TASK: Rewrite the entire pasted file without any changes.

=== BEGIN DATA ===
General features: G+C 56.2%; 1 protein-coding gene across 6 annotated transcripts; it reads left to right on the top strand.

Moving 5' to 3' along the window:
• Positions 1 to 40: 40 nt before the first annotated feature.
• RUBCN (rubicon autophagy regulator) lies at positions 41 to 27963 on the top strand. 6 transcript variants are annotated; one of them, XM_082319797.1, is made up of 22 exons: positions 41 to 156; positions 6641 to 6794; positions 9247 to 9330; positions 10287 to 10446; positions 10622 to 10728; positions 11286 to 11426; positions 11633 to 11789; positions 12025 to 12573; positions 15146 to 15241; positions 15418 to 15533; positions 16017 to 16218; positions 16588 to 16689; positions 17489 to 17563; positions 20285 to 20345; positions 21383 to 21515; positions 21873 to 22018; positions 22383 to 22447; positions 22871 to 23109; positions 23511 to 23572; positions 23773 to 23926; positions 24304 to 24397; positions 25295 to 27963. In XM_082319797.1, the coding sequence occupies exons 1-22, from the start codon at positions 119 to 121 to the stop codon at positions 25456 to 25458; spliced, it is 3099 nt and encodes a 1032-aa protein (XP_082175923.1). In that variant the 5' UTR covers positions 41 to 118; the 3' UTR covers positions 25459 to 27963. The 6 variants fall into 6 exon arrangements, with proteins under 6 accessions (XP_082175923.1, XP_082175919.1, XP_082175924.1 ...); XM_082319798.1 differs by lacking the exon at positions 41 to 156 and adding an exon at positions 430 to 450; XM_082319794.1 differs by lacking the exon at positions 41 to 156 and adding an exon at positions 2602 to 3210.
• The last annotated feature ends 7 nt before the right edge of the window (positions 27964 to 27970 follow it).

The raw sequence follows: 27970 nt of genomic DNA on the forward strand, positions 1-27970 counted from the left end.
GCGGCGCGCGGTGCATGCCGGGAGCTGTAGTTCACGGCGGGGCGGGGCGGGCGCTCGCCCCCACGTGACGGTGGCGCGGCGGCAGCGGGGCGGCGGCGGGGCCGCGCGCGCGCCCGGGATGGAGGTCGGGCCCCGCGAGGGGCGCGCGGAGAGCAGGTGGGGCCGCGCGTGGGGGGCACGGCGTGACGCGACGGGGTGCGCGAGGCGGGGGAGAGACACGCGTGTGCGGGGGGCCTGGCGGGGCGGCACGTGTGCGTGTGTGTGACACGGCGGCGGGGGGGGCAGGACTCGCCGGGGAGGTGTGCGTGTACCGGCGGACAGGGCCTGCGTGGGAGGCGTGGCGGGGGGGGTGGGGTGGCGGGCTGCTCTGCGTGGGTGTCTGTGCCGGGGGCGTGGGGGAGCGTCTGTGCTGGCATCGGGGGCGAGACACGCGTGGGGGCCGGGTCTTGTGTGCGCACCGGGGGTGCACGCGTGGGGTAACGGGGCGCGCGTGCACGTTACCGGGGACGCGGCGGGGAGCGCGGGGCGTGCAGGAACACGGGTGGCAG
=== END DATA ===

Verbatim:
General features: G+C 56.2%; 1 protein-coding gene across 6 annotated transcripts; it reads left to right on the top strand.

Moving 5' to 3' along the window:
• Positions 1 to 40: 40 nt before the first annotated feature.
• RUBCN (rubicon autophagy regulator) lies at positions 41 to 27963 on the top strand. 6 transcript variants are annotated; one of them, XM_082319797.1, is made up of 22 exons: positions 41 to 156; positions 6641 to 6794; positions 9247 to 9330; positions 10287 to 10446; positions 10622 to 10728; positions 11286 to 11426; positions 11633 to 11789; positions 12025 to 12573; positions 15146 to 15241; positions 15418 to 15533; positions 16017 to 16218; positions 16588 to 16689; positions 17489 to 17563; positions 20285 to 20345; positions 21383 to 21515; positions 21873 to 22018; positions 22383 to 22447; positions 22871 to 23109; positions 23511 to 23572; positions 23773 to 23926; positions 24304 to 24397; positions 25295 to 27963. In XM_082319797.1, the coding sequence occupies exons 1-22, from the start codon at positions 119 to 121 to the stop codon at positions 25456 to 25458; spliced, it is 3099 nt and encodes a 1032-aa protein (XP_082175923.1). In that variant the 5' UTR covers positions 41 to 118; the 3' UTR covers positions 25459 to 27963. The 6 variants fall into 6 exon arrangements, with proteins under 6 accessions (XP_082175923.1, XP_082175919.1, XP_082175924.1 ...); XM_082319798.1 differs by lacking the exon at positions 41 to 156 and adding an exon at positions 430 to 450; XM_082319794.1 differs by lacking the exon at positions 41 to 156 and adding an exon at positions 2602 to 3210.
• The last annotated feature ends 7 nt before the right edge of the window (positions 27964 to 27970 follow it).

The raw sequence follows: 27970 nt of genomic DNA on the forward strand, positions 1-27970 counted from the left end.
GCGGCGCGCGGTGCATGCCGGGAGCTGTAGTTCACGGCGGGGCGGGGCGGGCGCTCGCCCCCACGTGACGGTGGCGCGGCGGCAGCGGGGCGGCGGCGGGGCCGCGCGCGCGCCCGGGATGGAGGTCGGGCCCCGCGAGGGGCGCGCGGAGAGCAGGTGGGGCCGCGCGTGGGGGGCACGGCGTGACGCGACGGGGTGCGCGAGGCGGGGGAGAGACACGCGTGTGCGGGGGGCCTGGCGGGGCGGCACGTGTGCGTGTGTGTGACACGGCGGCGGGGGGGGCAGGACTCGCCGGGGAGGTGTGCGTGTACCGGCGGACAGGGCCTGCGTGGGAGGCGTGGCGGGGGGGGTGGGGTGGCGGGCTGCTCTGCGTGGGTGTCTGTGCCGGGGGCGTGGGGGAGCGTCTGTGCTGGCATCGGGGGCGAGACACGCGTGGGGGCCGGGTCTTGTGTGCGCACCGGGGGTGCACGCGTGGGGTAACGGGGCGCGCGTGCACGTTACCGGGGACGCGGCGGGGAGCGCGGGGCGTGCAGGAACACGGGTGGCAG